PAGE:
* Says coal has role to play
* Company looking for opportunities in renewable energy
* Posts 13% rise in annual earnings
* Profits boosted by stake in Sishen Iron Ore (Recasts with focus on renewable energy)
By Tanisha Heiberg
JOHANNESBURG, March 12 (Reuters) - South African coal company Exxaro Resources said it will seek to extract value from the carbon-intensive fossil fuel while it still can, but for the future is focused on finding opportunities in greener energy.
South Africa - the continent’s biggest greenhouse gas emitter - gets the vast majority of its energy from coal-fired power stations run by state-owned power utility Eskom and Exxaro is a supplier to Eskom.
The government is seeking to address a need to maintain power supplies and avoid overly abrupt change, while addressing pressure to shift to lower carbon fuel because of demands to limit greenhouse gas emissions and reluctance by investors to put money into assets that could become stranded.
Exxaro, which exports coal as well as supplying it for domestic power generation, began seeking investment opportunities in water, food security and energy in 2017.
It said on Thursday, it was opting for an energy focus.
“There is still a lot of value in the coal assets. We want to extract that as early as possible so that we do not have stranded assets,” Chief Executive Officer Mxolisi Mgojo said, but for the future he said the company would focus on new energy opportunities.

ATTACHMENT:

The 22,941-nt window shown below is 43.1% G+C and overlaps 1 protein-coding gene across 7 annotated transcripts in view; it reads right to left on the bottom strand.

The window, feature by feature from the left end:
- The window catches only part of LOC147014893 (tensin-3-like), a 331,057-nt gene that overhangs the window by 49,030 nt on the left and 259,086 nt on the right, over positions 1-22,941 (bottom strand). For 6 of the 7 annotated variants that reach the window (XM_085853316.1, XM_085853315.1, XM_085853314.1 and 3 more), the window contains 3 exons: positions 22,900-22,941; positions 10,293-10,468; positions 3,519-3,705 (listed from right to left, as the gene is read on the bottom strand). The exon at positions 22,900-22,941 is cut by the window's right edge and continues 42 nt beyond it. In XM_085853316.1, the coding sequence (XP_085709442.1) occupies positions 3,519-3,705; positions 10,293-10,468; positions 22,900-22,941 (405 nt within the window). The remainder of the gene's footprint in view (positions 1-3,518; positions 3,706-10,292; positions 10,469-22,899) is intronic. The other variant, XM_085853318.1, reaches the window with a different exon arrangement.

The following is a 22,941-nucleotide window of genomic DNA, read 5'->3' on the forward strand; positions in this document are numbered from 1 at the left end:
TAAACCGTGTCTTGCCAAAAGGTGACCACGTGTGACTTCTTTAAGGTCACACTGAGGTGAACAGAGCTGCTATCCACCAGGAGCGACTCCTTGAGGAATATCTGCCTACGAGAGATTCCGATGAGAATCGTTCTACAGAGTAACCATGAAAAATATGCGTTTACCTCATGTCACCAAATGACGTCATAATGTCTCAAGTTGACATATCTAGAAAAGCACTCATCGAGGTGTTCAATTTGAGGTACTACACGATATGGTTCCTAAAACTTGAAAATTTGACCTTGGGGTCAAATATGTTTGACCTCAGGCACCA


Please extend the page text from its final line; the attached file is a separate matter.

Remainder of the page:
“If we don’t take the climate change issue very seriously and see it as part of our responsibility to respond to it in a very effective and impactful way again, then God help us,” Mgojo said.
The company already has a joint venture with Tata Power Company Limited investment in the Cennergi wind project.
That has generated 45 million rand ($2.73 million) in income for its 2019 financial year and Exxaro has agreed to buy the remaining 50% share for 1.550 billion rand.
Exxaro reported a 13% rise in annual earnings as gains from its stake in Sishen Iron Ore offset lower earnings from coal.
Coal earnings were hit by factors including lower demand from Eskom in part because of a delayed power plant project, and as the seaborne market was oversupplied.
Mgojo said the company was seeking further opportunities in renewable energy and had a team that was drawing up a new growth strategy, but did not provide financial or other details.
The miner declared a final dividend of 566 cents per share compared with 555 cents per share a year earlier. ($1 = 16.3696 rand) (Reporting by Tanisha Heiberg; editing by Kim Coghill, Shailesh Kuber and Barbara Lewis)